Bukola’s fears never materialized. The lockdown in Edo State was lifted and businesses resumed shortly after. Her son adjusted to the new normal, became productive and showed renewed optimism once again. Bukola is actively making time for self-care, encouraged by the signs of improvement in her son’s psychosocial well-being and socio-economic prospects.

COVID-19 is still a real danger in Nigeria and beyond. But with proper support, people like Bukola and Adaeze recognize the importance of staying healthy to provide quality care for the people they love.

Approximately 70 per cent of migrants assisted by IOM to return voluntarily to Nigeria have been exposed to violence, exploitation and abuse along their journey. IOM integrated approach to reintegration include the psychosocial dimension and provide tailored support to the most vulnerable.

Through July, 1,627 returnees in Nigeria have received post-arrival MHPSS assistance at the airport thanks to the EU-IOM Joint Initiative. IOM’s virtual family support meetings and counseling are funded by the United Kingdom Foreign, Commonwealth and Development Office, complementing IOM’s wider mental health and psychosocial support to returnees under the EU-IOM Joint Initiative.

  • Names have been changed to protect the identity of the beneficiaries.

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Netherlands, IOM launch Global Migration Initiative to protect people on the move

COMPASS will provide vulnerable migrants including victims of trafficking and unaccompanied or separated children access to a broad range of protection and assistance services.

 The International Organization for Migration (IOM) and the Ministry of Foreign Affairs of the Netherlands launched the Cooperation on Migration and Partnerships for Sustainable Solutions initiative (COMPASS) at the beginning of 2021. COMPASS is a global initiative, in partnership with 12 countries, designed to protect people on the move, combat human trafficking and smuggling, and support dignified return while promoting sustainable reintegration.

The initiative is centred on a whole-of-society approach which, in addition to assisting individuals, will work across all levels – households, communities, and the wider communities – and encompasses the following partner countries: Afghanistan, Chad, Egypt, Ethiopia, Iraq, Lebanon, Libya, Mali, Morocco, Niger, Nigeria, and Tunisia.

“We want to mobilize families, peers and communities to encourage informed and safe migration decisions, protect migrants, and help those returning home reintegrate successfully,” said Monica Goracci, Director of the Department of Migration Management at IOM.

READ  Concern over worrisome trend of trafficking Nigerian ladies for domestic work, sexual pleasure 

“One key component is also undermining the trafficking and smuggling business models through the promotion of safe alternatives and information sharing to reduce the risks of exploitation and abuse by these criminal networks.” Vulnerable migrants, including victims of trafficking and unaccompanied or separated children, will have access to a broad range of protection and assistance services such as mental health and psychosocial support, while migrants in transit who wish to return home will be supported with dignified return and reintegration.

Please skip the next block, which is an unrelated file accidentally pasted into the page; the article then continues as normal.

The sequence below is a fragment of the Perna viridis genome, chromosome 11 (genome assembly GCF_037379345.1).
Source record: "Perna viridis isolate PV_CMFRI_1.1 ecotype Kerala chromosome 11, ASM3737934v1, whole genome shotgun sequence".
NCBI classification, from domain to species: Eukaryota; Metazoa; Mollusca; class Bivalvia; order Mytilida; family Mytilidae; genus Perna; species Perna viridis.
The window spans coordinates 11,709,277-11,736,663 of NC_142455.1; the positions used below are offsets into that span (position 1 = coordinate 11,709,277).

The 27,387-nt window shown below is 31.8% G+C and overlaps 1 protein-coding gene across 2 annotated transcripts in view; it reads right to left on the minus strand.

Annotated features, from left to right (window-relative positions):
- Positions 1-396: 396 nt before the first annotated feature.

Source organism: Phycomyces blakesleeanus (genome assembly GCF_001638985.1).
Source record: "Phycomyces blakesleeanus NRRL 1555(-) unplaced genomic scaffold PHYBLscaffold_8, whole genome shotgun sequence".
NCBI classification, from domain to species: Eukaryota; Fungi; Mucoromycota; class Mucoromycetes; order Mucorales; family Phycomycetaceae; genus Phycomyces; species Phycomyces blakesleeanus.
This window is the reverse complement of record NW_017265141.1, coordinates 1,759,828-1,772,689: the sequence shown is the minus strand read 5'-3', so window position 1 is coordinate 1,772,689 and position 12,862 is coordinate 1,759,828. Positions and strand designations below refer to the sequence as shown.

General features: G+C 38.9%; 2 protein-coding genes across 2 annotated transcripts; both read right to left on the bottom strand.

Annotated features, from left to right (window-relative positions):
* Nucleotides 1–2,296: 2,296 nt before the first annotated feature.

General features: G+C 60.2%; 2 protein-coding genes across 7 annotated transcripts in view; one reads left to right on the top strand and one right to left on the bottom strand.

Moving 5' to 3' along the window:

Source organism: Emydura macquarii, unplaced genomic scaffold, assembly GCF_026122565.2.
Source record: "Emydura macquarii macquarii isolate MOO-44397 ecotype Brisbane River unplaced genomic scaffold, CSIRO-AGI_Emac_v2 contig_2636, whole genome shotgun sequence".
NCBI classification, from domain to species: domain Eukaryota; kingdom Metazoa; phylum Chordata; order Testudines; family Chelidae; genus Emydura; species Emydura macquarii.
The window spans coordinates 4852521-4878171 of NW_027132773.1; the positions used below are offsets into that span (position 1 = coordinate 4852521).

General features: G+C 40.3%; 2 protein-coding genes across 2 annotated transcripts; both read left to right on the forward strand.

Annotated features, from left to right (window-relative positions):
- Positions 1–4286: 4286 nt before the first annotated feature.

Community level interventions will focus on improving community-led efforts to address trafficking in persons and smuggling of migrants, and support sustainable reintegration of returning migrants. COMPASS will work with national and local governments to enable a conducive environment for migrant protection, migration management and international cooperation on these issues.

“The Ministry of Foreign Affairs is pleased to launch the COMPASS programme in cooperation with IOM, an important and longstanding partner on migration cooperation,” said Marriët Schuurman, Director for Stability and Humanitarian Aid of the Ministry of Foreign Affairs of the Netherlands.

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“The programme is a part of the Dutch comprehensive approach to migration with activities that contribute to protection and decreasing irregular migration. Research and data gathering are also important components, and we hope that the insights that will be gained under COMPASS will contribute to broader knowledge sharing on migration and better-informed migration policies.”, added Schuurman. The initiative has a strong learning component, designed to increase knowledge and the uptake of lessons learned, both within the programme and beyond its parameters. COMPASS will actively contribute to global knowledge that supports countries in managing migration flows and protecting vulnerable migrants such as victims of trafficking. The implementation of COMPASS is set to start soon.

The Ministry of Foreign Affairs of the Netherlands, as the donor to the COMPASS initiative, pledges its active support to partner countries to improve migration cooperation mechanisms within its long-term vision. 

IOM, the leading inter-governmental organization in the field of migration, contributes its expertise as the technical implementation partner to the initiative. IOM works closely with governmental, intergovernmental and non-governmental partners in its dedication to promoting humane and orderly migration for the benefit of all. 

READ  At a climate change crossroads: How a Biden-Harris administration can support and protect communities displaced by climate change

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A child, 40 others drown in shipwreck off Tunisia